Strata Law Reforms

In 2015 the New South Wales Parliament passed the Strata Scheme Management Bill
2015 and the Strata Scheme Development Bill 2015, with more than 90 law changes.
The new pieces of legislation set out comprehensive reforms of NSW strata laws
modernising the law to reflect the reality of living in a strata townhouse or apartment
The changes are aimed at improving strata living and providing greater opportunity for
strata redevelopment. The new strata laws commenced operation on 30 November
Before the new laws commenced research and community consultation was undertaken:
 new regulations were developed setting out how the laws will operate;
 key information was developed and released for strata schemes; and
 a public awareness campaign took place.
We examine some of the more significant reforms set out in the new legislation below.
Collective sale of a strata scheme
Previously, a strata scheme could only be ended or “collapsed” with the unanimous
support from all owners in a strata scheme. The new provisions allow for the collective
sale or redevelopment of a strata scheme by a 75% majority of lot holders. The rights of
the owners are protected by the inclusion of certain checks and balances. For example,
if a strata sale is agreed to, the owners are to receive the market value of their lot plus
an extra amount to cover costs associated with moving.
The purpose of the amendment is to prevent individual owners from blocking
redevelopment of aging and high-maintenance unit blocks.
Proxy Voting
The number of proxies a member of a strata scheme can hold is now limited to:
 one proxy vote only for schemes with less than 20 lots; and
 5% for schemes with more than 20 lots.
The intention is to restrict “proxy farming”, whereby members gather up the votes of
uninterested or absent members in the strata scheme to enable them to pursue their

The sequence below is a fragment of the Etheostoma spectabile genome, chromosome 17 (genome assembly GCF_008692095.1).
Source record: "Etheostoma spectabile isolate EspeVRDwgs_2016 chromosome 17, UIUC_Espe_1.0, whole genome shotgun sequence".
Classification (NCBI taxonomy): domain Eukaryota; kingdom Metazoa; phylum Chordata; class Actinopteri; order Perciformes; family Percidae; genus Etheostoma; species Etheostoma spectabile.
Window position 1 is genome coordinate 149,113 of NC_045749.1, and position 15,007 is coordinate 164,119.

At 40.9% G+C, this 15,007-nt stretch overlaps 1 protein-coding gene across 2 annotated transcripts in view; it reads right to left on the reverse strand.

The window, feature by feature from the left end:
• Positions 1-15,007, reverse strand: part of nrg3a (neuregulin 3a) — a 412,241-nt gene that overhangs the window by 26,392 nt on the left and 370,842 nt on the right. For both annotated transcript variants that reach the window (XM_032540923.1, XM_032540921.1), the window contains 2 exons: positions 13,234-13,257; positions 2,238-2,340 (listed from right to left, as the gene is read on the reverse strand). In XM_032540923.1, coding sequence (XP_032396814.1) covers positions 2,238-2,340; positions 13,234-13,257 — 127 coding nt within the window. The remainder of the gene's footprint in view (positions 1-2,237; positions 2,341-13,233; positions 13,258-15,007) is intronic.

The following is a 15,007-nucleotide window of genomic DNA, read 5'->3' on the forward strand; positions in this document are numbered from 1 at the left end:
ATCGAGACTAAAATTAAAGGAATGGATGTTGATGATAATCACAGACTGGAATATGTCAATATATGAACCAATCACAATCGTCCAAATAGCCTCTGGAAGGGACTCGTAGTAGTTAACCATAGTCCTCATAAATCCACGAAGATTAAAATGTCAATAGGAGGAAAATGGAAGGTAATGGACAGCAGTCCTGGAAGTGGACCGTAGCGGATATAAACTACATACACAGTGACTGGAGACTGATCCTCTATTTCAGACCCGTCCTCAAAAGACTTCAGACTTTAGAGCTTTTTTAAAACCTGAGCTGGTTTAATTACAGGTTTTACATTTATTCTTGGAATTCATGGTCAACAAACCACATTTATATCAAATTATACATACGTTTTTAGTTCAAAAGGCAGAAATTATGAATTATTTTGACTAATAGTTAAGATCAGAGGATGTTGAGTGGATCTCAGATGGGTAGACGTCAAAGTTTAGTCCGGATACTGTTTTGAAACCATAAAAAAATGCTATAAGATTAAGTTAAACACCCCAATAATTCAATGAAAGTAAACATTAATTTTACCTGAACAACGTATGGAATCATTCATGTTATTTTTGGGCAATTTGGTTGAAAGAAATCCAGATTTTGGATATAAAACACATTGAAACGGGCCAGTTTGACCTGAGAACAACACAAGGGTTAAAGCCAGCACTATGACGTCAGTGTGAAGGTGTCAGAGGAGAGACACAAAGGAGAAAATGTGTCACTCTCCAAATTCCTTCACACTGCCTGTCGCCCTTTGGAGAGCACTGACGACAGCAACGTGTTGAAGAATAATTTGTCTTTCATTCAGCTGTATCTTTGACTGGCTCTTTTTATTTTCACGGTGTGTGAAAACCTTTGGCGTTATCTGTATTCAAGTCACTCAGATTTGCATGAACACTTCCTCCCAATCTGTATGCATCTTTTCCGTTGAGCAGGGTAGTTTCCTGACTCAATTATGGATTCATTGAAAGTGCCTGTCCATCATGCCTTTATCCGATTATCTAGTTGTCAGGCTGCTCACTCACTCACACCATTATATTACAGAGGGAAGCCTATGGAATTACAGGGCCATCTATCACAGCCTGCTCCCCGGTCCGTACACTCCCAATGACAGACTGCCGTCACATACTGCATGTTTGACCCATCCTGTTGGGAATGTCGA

own agenda.

P a g e | 2
Inspection reports
In relation to all future strata developments, a developer must appoint an independent
building inspector to provide both an interim building report (identifying any defective
building work) and a final report on completion of the building work.
Building defects
A developer of a high rise strata building is required to place a bond of 2% of the
contract price of the building work, to cover potential defects identified after completion
and those which are set out in the final inspection report. The building bond must be
claimed or realised 2 years after completion of the building work or within 60 days after
the final report is given.
The reforms are aimed at protecting buyers of new units, encouraging early identification
and rectification of defects and helping improve the standard of building construction.
Other notable changes
The new legislation also includes provisions which:
 make it easier for owners to complete cosmetic and minor renovations to their
 address issues of parking, pets and smoke drift;
 allow an owner’s corporations some flexibility in deciding when their general
meetings will be held and allowing more modern forms of communication to be
used to attend meetings, such as video and teleconferencing.
What about the other states and territories?
NSW is not the only state turning its attention to strata law reform. In Queensland,
discussion papers for similar reforms were prepared in 2014 at the request of the
previous State Government. Similarly, in Western Australia a Strata Reform Project
Team has been tasked with undertaking research into strata reform to ensure Western
Australia has a modern Strata Titles Act. Victoria’s last round of reforms of owner’s
corporation legislation took place in October 2014.
The reforms are intended to promote redevelopment of strata apartment buildings, assist
in urban renewal and increase housing supply. Apartment owners are encouraged to
make themselves aware of the strata reforms and consider the impact the changes may
have on their strata living.
If you or someone you know wants more information or needs help or advice, please
contact us on 02 9191 9293 or email